Most of what Jesus teaches is out of my safe zone. It takes such great concentration to actually obey and not write it off or rationalize my actions. thanks for this encouraging reminder to listen and obey Jesus!

  18. James


    I can relate to what you are talking about. Can I ask though, what does this look like in your life personally?

    1. timgombis

      Good question, James. I’ll try to keep it somewhat short.

      In the 90’s, my wife and I were in a doctrinally oriented church in which being Christian meant having the right mental furniture, having our doctrine sorted out right, and getting others to think the way we did.

      During my doctoral studies in the early 00’s, we became convinced that being Christian was communally-oriented and needed to be lived out through service to one another and others. When we moved back to the States in ’04, we looked for a church that exalted Christ and reached out the poor and marginalized to absorb them into a thriving community life of flourishing. We found that church, an urban church plant that served a community hammered by poverty. We read the Gospels and sought to put many of these challenging texts into practice–learning to forgive one another, invite poor people to our homes, receive invitations to enter their homes (not easy for middle class people!), share the ministry load with “others” who didn’t do it like we did, etc. Those were wonderful years–hard, but so rich. Lots of other things to add here, but that’s just a sampling…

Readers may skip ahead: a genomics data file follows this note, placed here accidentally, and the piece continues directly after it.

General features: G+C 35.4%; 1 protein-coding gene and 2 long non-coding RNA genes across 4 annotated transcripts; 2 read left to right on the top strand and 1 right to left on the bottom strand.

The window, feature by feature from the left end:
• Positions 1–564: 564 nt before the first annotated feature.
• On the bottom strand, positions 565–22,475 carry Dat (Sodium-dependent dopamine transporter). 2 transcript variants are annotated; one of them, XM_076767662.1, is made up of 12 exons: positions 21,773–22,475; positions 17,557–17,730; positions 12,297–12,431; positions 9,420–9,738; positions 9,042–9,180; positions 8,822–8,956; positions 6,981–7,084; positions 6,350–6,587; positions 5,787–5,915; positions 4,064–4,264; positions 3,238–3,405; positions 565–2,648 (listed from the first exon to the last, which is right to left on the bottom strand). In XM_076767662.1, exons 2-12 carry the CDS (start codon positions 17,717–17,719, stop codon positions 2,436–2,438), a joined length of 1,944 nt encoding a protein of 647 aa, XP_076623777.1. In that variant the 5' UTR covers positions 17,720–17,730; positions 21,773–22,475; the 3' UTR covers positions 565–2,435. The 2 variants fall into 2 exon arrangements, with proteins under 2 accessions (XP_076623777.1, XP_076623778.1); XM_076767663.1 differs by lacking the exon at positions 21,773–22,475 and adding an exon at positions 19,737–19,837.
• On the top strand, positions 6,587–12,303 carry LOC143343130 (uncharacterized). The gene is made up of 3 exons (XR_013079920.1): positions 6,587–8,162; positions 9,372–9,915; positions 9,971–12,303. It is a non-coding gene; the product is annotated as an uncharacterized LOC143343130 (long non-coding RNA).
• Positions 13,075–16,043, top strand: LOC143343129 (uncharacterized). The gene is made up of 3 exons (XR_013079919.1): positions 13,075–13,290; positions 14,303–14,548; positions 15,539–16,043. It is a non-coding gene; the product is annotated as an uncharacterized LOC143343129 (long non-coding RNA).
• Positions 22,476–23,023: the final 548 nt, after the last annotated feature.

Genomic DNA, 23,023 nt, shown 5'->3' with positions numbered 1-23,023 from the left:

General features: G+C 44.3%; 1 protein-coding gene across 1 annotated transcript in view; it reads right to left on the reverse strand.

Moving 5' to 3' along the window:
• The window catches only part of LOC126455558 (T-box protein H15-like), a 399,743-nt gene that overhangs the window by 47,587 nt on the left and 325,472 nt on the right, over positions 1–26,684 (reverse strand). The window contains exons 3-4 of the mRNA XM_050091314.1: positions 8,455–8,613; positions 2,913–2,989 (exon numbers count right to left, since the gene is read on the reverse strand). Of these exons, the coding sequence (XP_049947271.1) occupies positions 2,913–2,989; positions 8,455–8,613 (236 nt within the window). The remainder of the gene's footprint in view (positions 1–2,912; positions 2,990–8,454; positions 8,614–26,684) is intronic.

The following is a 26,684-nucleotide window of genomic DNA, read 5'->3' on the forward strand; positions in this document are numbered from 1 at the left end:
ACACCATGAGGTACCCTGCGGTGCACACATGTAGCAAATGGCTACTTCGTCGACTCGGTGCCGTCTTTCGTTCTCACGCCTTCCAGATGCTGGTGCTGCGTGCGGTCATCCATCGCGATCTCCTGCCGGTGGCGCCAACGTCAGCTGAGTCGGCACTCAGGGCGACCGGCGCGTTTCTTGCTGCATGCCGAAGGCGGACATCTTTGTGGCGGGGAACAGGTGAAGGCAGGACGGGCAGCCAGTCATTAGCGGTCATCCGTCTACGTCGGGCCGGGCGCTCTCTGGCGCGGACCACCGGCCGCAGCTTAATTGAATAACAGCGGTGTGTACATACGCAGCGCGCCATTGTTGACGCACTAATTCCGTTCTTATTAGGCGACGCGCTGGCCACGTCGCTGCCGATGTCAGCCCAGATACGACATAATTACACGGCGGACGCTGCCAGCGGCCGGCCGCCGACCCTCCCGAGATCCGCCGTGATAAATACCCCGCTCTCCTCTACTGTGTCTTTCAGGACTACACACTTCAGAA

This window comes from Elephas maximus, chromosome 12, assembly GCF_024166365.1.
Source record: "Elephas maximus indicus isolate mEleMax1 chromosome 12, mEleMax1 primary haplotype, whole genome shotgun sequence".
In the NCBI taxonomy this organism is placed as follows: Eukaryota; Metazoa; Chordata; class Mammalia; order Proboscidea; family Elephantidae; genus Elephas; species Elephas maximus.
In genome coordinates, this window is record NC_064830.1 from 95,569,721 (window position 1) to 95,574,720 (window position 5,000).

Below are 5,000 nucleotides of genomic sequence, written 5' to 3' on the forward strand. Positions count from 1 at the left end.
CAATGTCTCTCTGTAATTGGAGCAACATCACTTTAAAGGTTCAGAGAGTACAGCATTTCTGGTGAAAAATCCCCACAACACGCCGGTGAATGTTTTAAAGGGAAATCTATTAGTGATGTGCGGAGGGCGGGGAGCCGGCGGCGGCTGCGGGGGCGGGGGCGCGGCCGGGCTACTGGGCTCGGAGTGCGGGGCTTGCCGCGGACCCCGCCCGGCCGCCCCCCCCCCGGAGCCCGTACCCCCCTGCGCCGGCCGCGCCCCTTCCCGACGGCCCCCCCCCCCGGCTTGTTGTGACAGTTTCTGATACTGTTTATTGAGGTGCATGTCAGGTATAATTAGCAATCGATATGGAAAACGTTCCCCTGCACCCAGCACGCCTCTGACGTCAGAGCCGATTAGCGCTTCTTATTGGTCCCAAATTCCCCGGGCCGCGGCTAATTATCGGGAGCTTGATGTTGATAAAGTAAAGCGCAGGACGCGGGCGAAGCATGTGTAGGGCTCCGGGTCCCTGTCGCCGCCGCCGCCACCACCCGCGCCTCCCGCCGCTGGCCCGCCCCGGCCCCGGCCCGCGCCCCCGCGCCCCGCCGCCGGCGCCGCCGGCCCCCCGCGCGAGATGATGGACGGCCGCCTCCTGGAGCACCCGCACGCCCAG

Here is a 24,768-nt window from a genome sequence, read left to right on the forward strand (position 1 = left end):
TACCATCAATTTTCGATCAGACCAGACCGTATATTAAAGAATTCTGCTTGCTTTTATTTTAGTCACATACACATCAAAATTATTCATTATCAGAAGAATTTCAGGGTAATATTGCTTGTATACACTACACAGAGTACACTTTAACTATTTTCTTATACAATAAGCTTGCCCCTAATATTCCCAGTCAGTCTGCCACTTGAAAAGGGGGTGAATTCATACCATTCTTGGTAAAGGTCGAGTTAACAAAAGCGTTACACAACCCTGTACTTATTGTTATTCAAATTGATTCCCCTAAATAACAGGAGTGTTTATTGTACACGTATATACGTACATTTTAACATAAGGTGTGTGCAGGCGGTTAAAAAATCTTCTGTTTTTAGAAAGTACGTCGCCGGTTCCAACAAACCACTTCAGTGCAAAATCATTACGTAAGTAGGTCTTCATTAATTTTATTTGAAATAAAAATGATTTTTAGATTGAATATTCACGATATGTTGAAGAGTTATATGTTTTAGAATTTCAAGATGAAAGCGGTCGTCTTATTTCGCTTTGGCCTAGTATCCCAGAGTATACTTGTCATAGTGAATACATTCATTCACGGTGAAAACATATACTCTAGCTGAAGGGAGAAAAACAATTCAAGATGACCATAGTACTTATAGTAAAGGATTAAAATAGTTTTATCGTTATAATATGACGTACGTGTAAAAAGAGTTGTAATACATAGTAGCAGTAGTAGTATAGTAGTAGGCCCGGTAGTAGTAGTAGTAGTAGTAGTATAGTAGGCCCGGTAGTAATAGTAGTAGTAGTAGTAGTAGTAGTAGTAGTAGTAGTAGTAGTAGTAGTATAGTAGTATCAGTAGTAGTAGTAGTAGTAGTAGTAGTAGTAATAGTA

We recently moved to Grand Rapids and participate in a ministry that provides shelter for homeless people. We take up concrete service opportunities to participate in the ways our church proclaims the gospel and participates in it.

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  20. Rescuing Jesus

    Great insight – I too see the church explaining away by over spiritualizing. My first reaction was to your title because I miss-read it as Gospel and not Gospels. All our doing is not the Gospel – what Jesus has done is. But then I read it again and see my own proclivity to miss the point by bringing too many of my pre-conceived notions. Oops. I do, by the way, see an evangelical resistance to the Gospel also.

  21. Pingback: Participation in a community hammered by poverty: Story of a New Testament scholar | Imagine with Scripture

  22. Pingback: Another great article/blog. – Stephanie Staples